When the starting gun rang out at this year’s Flying Pig Marathon, kids from the Campbell County and RC Durr YMCAs would have been easy to spot in their sapphire T-shirts thanks to the Humana Foundation, even though some didn’t even make the trip across the bridge to Cincinnati.

The YMCA of Greater Cincinnati received grant money, part of $212,000 from the foundation based in Louisville, to combat childhood obesity in the U.S., where the problem’s related medical costs have reached $14 billion per year. The grants are part of Humana’s 2010 Future Without Childhood Obesity Initiative.

“We participated (in the Pig) to a limited degree last year,” says Sara Lewis, out-of-school time director for the YMCA of Greater Cincinnati, “but because of the grant, we were able to open it (the marathon) up to more kids and work directly with the Flying Pig committee. This year, we had our own colored T-shirts and were able to enhance the lead-up work. Kids worked on ‘hog logs’ to track their miles (one mile for every 30 minutes of physical activity) and many ran the last mile the day of the race.” Some raced in Cincinnati; others participated in events at the Campbell and Boone County locations.

“At The Humana Foundation, our goal is to support strategies that result in healthier children and families,” says Virginia Kelly Judd, executive director of the foundation. “By supporting curriculum-based health programming as well as the after-school programs focused on physical activity, nutrition and well-being, we are taking a step to curb this epidemic.”

That fits right in with the Y’s plans.

“One of our commitments has been to provide 30 minutes of physical activity a day to kids. It’s been one of our goals and pillars for a long time,” says Lewis.

Having Fun

But don’t tell the kids at Arnett Elementary School in Erlanger that they are part of an “initiative” or a “curriculum-based health program.”

They are too busy having fun, says Greg Payne, 21st Century Site Coordinator of Arnett. He has been running the activity-based after-school program for grades K-5 since August 2010, funded by the Humana grant and the 21st Century Community Learning Grant.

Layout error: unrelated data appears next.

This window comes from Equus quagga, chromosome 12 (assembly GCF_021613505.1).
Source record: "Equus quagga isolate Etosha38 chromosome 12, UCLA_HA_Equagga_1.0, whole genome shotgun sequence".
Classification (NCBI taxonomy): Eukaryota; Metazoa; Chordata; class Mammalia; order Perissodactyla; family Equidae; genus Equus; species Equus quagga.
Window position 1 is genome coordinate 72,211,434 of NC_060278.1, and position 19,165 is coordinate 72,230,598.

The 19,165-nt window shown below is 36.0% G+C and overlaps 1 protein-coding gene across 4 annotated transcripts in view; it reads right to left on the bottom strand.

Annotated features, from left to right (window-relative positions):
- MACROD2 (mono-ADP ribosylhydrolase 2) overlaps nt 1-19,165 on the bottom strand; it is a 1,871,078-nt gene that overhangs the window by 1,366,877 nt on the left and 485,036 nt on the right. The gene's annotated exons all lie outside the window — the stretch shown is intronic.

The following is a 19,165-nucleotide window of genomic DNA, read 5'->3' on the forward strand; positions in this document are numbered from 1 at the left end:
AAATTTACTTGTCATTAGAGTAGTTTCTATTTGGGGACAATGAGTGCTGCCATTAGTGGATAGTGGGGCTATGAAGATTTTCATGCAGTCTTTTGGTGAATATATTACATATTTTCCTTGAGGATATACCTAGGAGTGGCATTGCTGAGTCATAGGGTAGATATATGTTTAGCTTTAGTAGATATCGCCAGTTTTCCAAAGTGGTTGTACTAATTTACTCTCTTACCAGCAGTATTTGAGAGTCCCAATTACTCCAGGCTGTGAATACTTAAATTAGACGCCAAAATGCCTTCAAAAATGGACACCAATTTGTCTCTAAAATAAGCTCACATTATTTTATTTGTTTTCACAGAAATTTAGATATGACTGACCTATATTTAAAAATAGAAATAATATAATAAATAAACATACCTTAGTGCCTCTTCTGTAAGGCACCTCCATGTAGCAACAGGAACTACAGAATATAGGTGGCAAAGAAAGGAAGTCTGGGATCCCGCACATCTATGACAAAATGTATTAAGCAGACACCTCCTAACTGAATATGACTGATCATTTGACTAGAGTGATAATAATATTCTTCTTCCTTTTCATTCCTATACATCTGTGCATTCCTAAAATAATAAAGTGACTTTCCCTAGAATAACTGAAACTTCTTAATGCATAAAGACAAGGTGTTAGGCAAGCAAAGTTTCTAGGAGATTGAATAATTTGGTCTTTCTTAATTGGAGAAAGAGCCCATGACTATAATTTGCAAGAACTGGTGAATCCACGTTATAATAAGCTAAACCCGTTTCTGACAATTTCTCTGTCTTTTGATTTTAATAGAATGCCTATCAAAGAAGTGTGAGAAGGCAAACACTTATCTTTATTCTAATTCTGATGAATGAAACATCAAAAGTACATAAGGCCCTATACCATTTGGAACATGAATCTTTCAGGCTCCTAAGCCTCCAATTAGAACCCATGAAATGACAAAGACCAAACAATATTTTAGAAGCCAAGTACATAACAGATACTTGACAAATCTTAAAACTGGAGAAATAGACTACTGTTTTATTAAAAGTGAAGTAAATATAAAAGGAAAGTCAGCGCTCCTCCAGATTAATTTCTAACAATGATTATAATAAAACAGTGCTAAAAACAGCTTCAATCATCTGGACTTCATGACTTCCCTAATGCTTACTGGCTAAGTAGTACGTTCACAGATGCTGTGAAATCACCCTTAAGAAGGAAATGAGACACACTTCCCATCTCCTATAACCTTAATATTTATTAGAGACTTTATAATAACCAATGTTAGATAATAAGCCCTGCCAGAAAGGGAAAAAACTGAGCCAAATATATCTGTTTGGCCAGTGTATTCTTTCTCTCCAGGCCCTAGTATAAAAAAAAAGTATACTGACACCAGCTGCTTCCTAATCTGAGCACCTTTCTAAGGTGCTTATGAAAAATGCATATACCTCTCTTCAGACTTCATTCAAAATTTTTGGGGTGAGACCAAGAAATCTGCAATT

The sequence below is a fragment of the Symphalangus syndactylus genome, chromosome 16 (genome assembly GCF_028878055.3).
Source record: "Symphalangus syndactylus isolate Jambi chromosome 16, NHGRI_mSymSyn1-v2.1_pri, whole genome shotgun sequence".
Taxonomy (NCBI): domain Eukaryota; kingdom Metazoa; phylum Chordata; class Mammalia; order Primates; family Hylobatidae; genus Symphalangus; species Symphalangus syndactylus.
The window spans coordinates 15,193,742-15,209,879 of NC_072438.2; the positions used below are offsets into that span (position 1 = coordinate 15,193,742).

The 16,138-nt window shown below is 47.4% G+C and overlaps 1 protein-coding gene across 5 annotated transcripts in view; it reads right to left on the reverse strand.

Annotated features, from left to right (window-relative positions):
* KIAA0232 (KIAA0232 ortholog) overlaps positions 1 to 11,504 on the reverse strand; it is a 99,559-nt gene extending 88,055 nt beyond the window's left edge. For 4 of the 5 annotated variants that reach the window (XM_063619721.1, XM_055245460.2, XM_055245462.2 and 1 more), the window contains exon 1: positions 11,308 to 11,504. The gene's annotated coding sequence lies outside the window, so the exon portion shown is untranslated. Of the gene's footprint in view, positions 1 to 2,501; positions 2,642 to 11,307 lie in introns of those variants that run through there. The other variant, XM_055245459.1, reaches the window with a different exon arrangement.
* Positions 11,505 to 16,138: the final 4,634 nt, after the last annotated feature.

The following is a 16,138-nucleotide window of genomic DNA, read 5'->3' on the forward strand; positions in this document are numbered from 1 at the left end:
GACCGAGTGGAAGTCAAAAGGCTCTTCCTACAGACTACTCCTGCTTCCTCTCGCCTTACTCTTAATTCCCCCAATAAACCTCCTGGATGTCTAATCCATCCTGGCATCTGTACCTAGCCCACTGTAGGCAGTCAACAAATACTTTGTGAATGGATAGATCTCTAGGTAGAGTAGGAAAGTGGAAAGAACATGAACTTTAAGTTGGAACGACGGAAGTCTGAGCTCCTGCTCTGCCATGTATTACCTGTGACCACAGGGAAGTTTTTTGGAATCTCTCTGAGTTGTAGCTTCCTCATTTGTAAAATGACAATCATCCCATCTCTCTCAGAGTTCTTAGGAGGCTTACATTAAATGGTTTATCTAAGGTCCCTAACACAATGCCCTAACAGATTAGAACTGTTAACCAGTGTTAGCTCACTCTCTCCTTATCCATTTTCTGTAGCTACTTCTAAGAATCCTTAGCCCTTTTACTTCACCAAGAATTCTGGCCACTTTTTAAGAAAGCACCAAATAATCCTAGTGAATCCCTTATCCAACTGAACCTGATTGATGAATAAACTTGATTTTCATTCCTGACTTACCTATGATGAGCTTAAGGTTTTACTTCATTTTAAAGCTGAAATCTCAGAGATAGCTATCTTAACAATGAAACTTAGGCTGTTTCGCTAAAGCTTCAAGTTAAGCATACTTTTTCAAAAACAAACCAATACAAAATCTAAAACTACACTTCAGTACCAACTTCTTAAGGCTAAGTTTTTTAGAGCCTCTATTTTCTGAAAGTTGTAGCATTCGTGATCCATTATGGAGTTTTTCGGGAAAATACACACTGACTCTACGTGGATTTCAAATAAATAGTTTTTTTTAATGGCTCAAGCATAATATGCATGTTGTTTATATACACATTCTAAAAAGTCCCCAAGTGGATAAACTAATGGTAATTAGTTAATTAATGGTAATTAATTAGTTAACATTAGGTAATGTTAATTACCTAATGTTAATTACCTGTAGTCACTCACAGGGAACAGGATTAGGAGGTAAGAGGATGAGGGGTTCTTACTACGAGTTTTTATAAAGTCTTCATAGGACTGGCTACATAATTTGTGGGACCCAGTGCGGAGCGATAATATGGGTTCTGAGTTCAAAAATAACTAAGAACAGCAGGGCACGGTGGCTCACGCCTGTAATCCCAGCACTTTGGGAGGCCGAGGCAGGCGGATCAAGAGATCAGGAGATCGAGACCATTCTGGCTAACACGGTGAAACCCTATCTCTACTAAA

“I am getting comments from parents that kids are coming home and teaching their siblings and neighbor kids games they’ve learned here. When they come to pick up their kids, parents are finding all of us, instructors and kids alike, running around drenched with sweat. Out of the five days kids are here, they get at least a half hour of physical activity at least four of those days. We’re outside if it’s a nice day and inside in the gym if it’s not,” he says.

Grants have helped after-school programs incorporate pilates, yoga and zumba.

“We have archery materials and an instructor one day a week,” says Payne, “and Tuesdays we have a dance instructor come out. The kids are doing dance routines, exercising to music, having a blast.”

“We’re also offering activities for kids with differing skills, so no students are sitting on the sidelines,” says Lewis. “We’re encouraging kids to think about access and abilities and get them to think about fellow students ... what can we all do to get everyone to participate?”

Even traditional games get an update using a training program for instructors called CATCH (Coordinated Approach to Child Health) that incorporates nutrition and physical activity.

“You can only play ‘tag’ so many times,” says Payne. “Today’s ‘tag’ might include hula hoops, balls, whatever we can do to keep it fresh for them, to keep ’em moving and keep that lifestyle going,” he says.